25 July 2008

Dating the Buddha

Almost two years ago now I attended a series of lectures by Prof. Richard Gombrich which I find still resonating around in my psyche. One of the things Prof. Gombrich talked about was his disappointment that his article in which he had discovered the 'true' dates of the Buddha had not attracted any attention from the scholarly community. That oversight has now been corrected in a recent article by Charles Prebish in the Journal of Buddhist Ethics, which he co-founded with Damien Keown.

Prebish reviews the many contributions, including his own, over the years and spells out the conclusions to date which are not unanimous. In fact there are four chronologies:

The long chronology
This puts the death of the Buddha at 544/43 BCE and is accepted only by the Theravada tradition and not by scholars. The main reason for doubting it is that it gives dates for Aśoka that conflict with the evidence from his rock edicts - he was evidently crowned in 268 BCE give or take a year, and therefore a gap of 60 years remains unaccounted for.

The corrected long chronology
Prebish glosses over this date which appears to simply subtract the 60 years and give dates of 484/483 BCE. It seems as though this date became widely accepted

The short chronology
This date relies on texts which state that the coronation of Aśoka was exactly 100 years after the parinibbana, meaning that the Buddha died in 368 BCE. However the problem here is that all ancient texts are not in agreement over the elapsed time. One says 116 years, another 160 years. It is however supported by archaeological evidence and gained some heavy weight supporters.

The Dotted Chronology
The idea here is that when Upāli finished collected the Vinaya immediately after the Buddha's death he placed a dot on the manuscript. Each subsequent year a further dot was added to keep track of the years. The obvious flaw in this theory is that the vinaya was initially memorised and not written down until some centuries later. For at least 300 years there was no manuscript to place dots on.
Gombrich's answer to the problem of dating the Buddha came from a reassessment of the dates conveyed in records of Upāli successors as vinayadharas. The age at which each pupil was ordained, memorised the vinaya and died is recorded in a number of texts. Traditionally ages of monks are counted from their ordination, but Gombrich argues that in this case the ages where counted from birth. For one thing if the traditional chronology is used most of the monks would have lived into their 90's and one to 105. By counting the years from birth Gombrich is able to construct a plausible time frame for the lineage that does not contradict other known dates such as the coronation of Aśoka. This process yields a date of 404 BCE for the parinibbana with a margin of error of plus seven years or minus 5 years. Prebish seems happy to accept 404 BCE as the date.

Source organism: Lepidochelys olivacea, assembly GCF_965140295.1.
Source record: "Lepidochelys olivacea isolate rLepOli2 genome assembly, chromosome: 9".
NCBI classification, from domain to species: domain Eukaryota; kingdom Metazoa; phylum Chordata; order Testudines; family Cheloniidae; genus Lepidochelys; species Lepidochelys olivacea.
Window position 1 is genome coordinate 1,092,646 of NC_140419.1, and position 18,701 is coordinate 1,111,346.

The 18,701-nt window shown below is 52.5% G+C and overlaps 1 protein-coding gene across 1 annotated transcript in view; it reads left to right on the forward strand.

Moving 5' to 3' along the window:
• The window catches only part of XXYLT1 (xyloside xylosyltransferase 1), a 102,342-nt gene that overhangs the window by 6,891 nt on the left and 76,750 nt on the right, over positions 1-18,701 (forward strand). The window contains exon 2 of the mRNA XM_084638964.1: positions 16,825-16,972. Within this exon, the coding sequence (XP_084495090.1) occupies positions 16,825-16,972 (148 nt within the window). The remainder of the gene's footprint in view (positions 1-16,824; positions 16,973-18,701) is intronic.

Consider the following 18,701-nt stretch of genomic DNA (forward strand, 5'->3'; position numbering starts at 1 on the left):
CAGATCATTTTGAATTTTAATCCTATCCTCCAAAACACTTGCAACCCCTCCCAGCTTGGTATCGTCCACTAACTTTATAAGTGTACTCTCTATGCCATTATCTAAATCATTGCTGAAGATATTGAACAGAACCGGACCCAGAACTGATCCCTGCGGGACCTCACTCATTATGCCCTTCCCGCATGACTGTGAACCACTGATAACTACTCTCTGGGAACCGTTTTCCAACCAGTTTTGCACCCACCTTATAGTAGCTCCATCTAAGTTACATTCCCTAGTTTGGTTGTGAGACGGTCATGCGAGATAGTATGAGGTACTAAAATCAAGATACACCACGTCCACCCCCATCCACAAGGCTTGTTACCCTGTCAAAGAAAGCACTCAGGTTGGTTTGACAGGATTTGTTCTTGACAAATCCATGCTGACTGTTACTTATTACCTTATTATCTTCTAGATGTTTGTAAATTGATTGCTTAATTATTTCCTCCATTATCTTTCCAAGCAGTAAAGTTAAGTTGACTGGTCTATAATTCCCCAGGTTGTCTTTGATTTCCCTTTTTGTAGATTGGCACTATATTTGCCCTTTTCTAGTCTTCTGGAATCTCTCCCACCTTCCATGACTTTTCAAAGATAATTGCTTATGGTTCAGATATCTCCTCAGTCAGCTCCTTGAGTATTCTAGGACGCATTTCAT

Though Prebish accepts Gombrich's date for the parinibbana he believes that Gombirch was in error in his dating of the councils which rests on much shakier ground. In fact it involves making an assumption about the traditional date of 100 years between the first and second Buddhist councils that is not supported but only makes sense in the light of traditional historical narratives. After having dealt with the precise lifespans of the vinayadharas Gombrich makes the assumption that the 100 years is a round figure and suggests that it was in fact more like 60 years since that produces a better fit.

Prebish argues for letting the new chronology stand without altering the span between the councils. One of the consequences of this new chronology is that it places Aśoka front and centre in the first major split amongst the Sangha. The historical king is likely to have presided over the unofficial "non-canonical" council (recorded in some texts as occuring between the 2nd and 3rd councils) which resulted in the first Sanghabheda or schism. 18 years later Aśoka may well have convened the 3rd council at Pāṭaliputra (the Aśokan capital city) in order to try to "reaffirm Buddhist orthodoxy" in his new role as Dharmarājā.

An earlier article by Prebish and Jan Nattier makes it seem likely that it was the Sthaviravādins who split first, and the Mahāsaṃghikas who represented the conservative mainstream. The issue seems to have been the number of rules which the Sthaviravādins were seeking to increase. Evidence for this is the number of rules in the various surviving Pratimokṣa Sūtras with the Mahāsaṃghikas having the least.

This is a brief gloss of Prebish's article which is available on the internet (link below) and is recommended if you have an interest in Buddhist history. The original Gombrich article is less easy to get hold of - try an interlibrary loan if you don't have access to a major University library.

  • Gombrich, Richard. 1992. "Dating the Buddha: A Red Herring Revealed." In Die Daiterung des Historischen Buddha Volume 2, edited by Heinz Bechert, Vanden-hoeck & Ruprecht, 237-259.
  • Nattier, J and Prebish, C. "Mahāsāṃghika Origins: The Beginnings of Buddhist Sectarianism." History of Religions, 16, 3 (February, 1977), 237-272.
  • Prebish, Charles. 2008. "Cooking the Buddhist Books: The Implications of the New Dating of the Buddha for the History of Early Indian Buddhism", Journal of Buddhist Ethics, vol.15,
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